Designing and Managing Volunteer Programs 

Harness productive labor without remuneration.

Open opportunity to foster passion and informally market program.

Chapter 13 pp. 279

Volunteer Program Provides Structure to:

•      1.  Recruit Volunteers.

•      2.  Screen Volunteers.

•      3.  Provide Orientation.

•      4.  Assign Positions.

•      5.  Provide Training.

•      6.  Provide Supervision.

•      7.  Encourage and motivate.

•      8.  Give Recognition.

•      9.  Evaluate the Volunteer Program.

pp. 279-280

Planning Volunteer Program

•      Clearly state reasons for using volunteers.

•      Get “paid staff” to help design and buy into program.

•      Make volunteer program integral part of organization.

•      Make volunteer program leadership part of job description for paid position.

pp. 280

•      Create job descriptions for volunteer positions.

•      Plan for meeting needs of volunteers.

•      Develop management plan for volunteer program

•      Evaluate effectiveness of volunteer program.

•      Plan to recognize volunteer effort.

Why does the organization need a volunteer program?
Clearly state reasons for using volunteers

•      Danger:  Don’t call in volunteers before you do groundwork.

•      Danger:  Have a philosophy first.

•      Danger:  It ain’t free.  A sound volunteer program will take considerable resources.

•      Danger:  Compute costs and benefits.

pp. 280


The UP-SIDE 1.

•      Volunteers bring in passion and commitment.

•      Nurture closer ties with community; “outreach.”

•      Strengthen public awareness.

pp. 281


The UP-SIDE 2.

•      Volunteers make great fund raisers.

•      Volunteers project service to others rather than vested interest.

•      Volunteers have new contacts and sources for fund raising.

•        pp. 282

What is the philosophy behind the volunteer program?

•      What are the specific goals?

•      How is the volunteer program related to the work of “paid staff?” 

•      How do you assure “paid staff” that volunteers will not put them out of work?

•      How many and what kind of volunteers will you need?

•      How will you measure program effectiveness?

 Building volunteer program?

•      Get “Paid Staff” and prospective volunteers into the meetings and into the decision making..

•      Involvement in building process will inculcate ownership and commitment to program.

pp. 282-283


Program Design Meeting
The Agenda

•      Attendance and absenteeism.

•      Performance review procedures.

•      Benefits, such as insurance, parking, and continued education

•      Grievance procedures

•      Reimbursement policies.

pp. 283


•      Use of agency equipment and facilities.

•      Confidentiality requirements.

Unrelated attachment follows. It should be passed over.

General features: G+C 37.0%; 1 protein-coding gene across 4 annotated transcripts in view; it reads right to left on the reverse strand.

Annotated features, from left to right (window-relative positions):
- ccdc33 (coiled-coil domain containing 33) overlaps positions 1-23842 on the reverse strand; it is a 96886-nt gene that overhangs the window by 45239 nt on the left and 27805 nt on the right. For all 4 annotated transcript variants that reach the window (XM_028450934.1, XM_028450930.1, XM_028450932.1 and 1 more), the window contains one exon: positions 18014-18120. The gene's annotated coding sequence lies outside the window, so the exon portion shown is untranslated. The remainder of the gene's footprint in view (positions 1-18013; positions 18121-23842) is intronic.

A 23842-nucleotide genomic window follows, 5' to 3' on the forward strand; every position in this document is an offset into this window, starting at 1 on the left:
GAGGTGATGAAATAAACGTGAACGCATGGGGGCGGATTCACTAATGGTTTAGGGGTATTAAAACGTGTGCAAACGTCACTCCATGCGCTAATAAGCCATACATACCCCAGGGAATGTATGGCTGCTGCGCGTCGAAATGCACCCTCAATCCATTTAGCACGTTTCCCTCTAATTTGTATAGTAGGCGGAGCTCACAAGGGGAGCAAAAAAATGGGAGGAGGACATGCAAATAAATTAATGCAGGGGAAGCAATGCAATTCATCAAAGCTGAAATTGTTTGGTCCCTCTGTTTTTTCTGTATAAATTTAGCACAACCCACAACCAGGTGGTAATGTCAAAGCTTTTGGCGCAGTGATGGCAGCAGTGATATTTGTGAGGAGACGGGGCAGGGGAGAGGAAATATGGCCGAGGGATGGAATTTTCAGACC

•      Probationary acceptance period.

•      Suspension and termination.

•      Record-keeping requirements.

Lower Volunteer Turnover by:

•      Give volunteers policy notebook.

•      Have formal job description.

•      Give volunteers training manual.

•      Formally evaluate volunteers.

•      “Empower” volunteers.

•      Provide recognition.

pp. 283-284

Integrate Volunteer Program into Organization

Volunteer Coordinator

•      Major voice in relevant decisions and policy-making.

•      Access to superiors to represent volunteers.

•      Promote volunteers’ interests.

•      Keep organization from taking them for granted.

•      Point of accountability for volunteer activities.

•      Focal point for volunteer contact with organization.

Pp. 286-288

Volunteer Coordinator: Duties

•      Volunteer recruitment, interviewing screening, orientation and training.

•      Publishing volunteer accomplishments.

•      Help determine need for volunteers: number, type, and expertise.

•      Assigns job placement and coordinates schedules.

•      Manages evaluation and recognition.

•      Maintains all records.

pp. 287

What should volunteers do?

•      Use employee survey or staff meeting, determine: jobs

–    they do periodically.

–    that do not require expertise of paid staff.

–    they don’t like or are uncomfortable about.

–    that require skills that the staff lacks.

pp. 288-289


Aspects of a Job Description

•       Job title and purpose.

•       Benefits to occupant.

•       Qualifications for position.

•       Time requirements.

•       Proposed starting date

•       Job responsibilities and activities

•       Authority invested in position.

•       Reporting relationship and supervisor.

pp. 289-290

Meeting needs of volunteers

•      Give them something useful to do.

•      Allow them to do something good for others.

•      Provide an interesting work environment.

•      Allow them to gain useful experience.

•      Enhance their social life.

pp. 290-293

Management Style for Volunteers

•      Building trust

•      Foster cooperation.

•      Rely on teamwork.

•      Provide challenges.

•      Give them a chance to grow.

•      Give them a share in accomplishments.

pp. 293-295

•      Provide the opportunity for excitement.

•      Encourage commitment.

•      Put them in positions where they can use their best skills and can foster their strongest motivations.

Evaluation and Recognition

•      Evaluation

–    Create evaluation tools to assess degree to which volunteer has met job objectives.

–    Manager, peer and self assessment process

–    Assessment of volunteer satisfaction with duties,schedule,suport, training,opportunities for personal growth.



•      Recognition and assessment

–    Always “thank” volunteers for job well done.

–    Create recognition ceremonies.

–    Develop process to have organization respond to volunteer assessment of program.

–    Involve volunteers in program improvement.